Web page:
embrace dynamic species preservation through applied science, education and personal contribution
Many opportunities exist for animal conservation in Africa, but NOTHING compares with the Ukutula Conservation initiative. As the very first independent, privately owned bush laboratory on the continent of Africa, the Center offers a dynamic opportunity for learners interested in making a tangible and lasting contribution to the preservation of big cats on the verge of extinction.
The year 2016 heralded the addition of an exciting new laboratory, constructed to enable local and international scientists to preserve endangered animal DNA, but also to study disease, with the immediate purpose of control and eradication in the longer term. Through the science of Cryobiology, lions, cheetahs and tigers will specifically benefit, but the methodologies can be expanded for application within other endangered species. A blueprint for the future preservation of the species, including the crucial world-wide exchange of genetic material for existing gene pools is now plausible, utilizing freezing technology at extremely low temperatures below −180 °C or −292 °F. Perhaps many years of research still lie ahead, including the necessity of immense financial resources, but the efforts of every single person enrolling at Ukutula will make a lasting and indelible difference.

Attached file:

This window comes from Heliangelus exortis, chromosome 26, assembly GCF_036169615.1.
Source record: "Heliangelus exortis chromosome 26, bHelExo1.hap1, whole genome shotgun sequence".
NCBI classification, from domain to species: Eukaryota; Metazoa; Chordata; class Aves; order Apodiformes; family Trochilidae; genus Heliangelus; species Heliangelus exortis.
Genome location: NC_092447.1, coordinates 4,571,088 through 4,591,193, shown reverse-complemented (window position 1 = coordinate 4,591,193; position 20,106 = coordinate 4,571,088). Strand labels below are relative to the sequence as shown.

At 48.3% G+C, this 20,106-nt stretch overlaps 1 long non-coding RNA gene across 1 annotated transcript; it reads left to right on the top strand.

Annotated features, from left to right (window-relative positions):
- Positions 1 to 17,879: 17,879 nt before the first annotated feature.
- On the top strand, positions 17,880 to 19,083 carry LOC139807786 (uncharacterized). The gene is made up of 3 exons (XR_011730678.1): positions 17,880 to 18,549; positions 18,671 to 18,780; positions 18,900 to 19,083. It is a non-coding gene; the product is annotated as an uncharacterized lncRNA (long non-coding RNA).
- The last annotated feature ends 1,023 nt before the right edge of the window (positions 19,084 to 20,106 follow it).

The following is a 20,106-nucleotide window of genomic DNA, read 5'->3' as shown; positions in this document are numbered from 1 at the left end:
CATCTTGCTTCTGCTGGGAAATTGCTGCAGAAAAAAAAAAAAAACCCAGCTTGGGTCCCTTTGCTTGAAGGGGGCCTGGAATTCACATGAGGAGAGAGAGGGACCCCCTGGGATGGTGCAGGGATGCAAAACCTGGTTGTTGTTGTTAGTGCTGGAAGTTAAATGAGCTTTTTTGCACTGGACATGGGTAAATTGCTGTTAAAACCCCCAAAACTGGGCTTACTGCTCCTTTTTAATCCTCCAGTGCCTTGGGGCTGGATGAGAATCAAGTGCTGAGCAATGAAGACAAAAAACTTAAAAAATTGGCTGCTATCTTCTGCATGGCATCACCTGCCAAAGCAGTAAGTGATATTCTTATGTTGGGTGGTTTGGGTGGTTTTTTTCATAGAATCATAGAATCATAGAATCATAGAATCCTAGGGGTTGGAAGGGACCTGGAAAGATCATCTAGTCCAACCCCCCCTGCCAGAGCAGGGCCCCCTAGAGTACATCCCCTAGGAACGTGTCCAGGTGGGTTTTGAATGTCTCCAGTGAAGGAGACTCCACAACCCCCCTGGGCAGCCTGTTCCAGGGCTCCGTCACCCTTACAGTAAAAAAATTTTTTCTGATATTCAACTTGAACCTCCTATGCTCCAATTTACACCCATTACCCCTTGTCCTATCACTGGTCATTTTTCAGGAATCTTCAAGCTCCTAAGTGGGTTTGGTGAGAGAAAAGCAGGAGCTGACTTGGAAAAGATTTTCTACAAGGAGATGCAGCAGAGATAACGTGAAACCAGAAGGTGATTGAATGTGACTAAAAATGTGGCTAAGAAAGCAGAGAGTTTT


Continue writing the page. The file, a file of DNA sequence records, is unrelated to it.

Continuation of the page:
As a program participant, your senses and thinking processes will be heightened at Ukutula Conservation Center. You will experience the rough and rugged beauty of the African bush during your working day, but simultaneously savour the contrasting refinement of superior comfortable and well-appointed accommodation, including a fortifying and creative breakfast, lunch and dinner every day.
If you are qualified in science or veterinary medicine, or just an animal lover, then please spend some time with us on this website as we describe what is being done, what you can expect, and how you can contribute.
Conservalion - facilitating education for conservation
embracing dynamic species preservation through applied science and education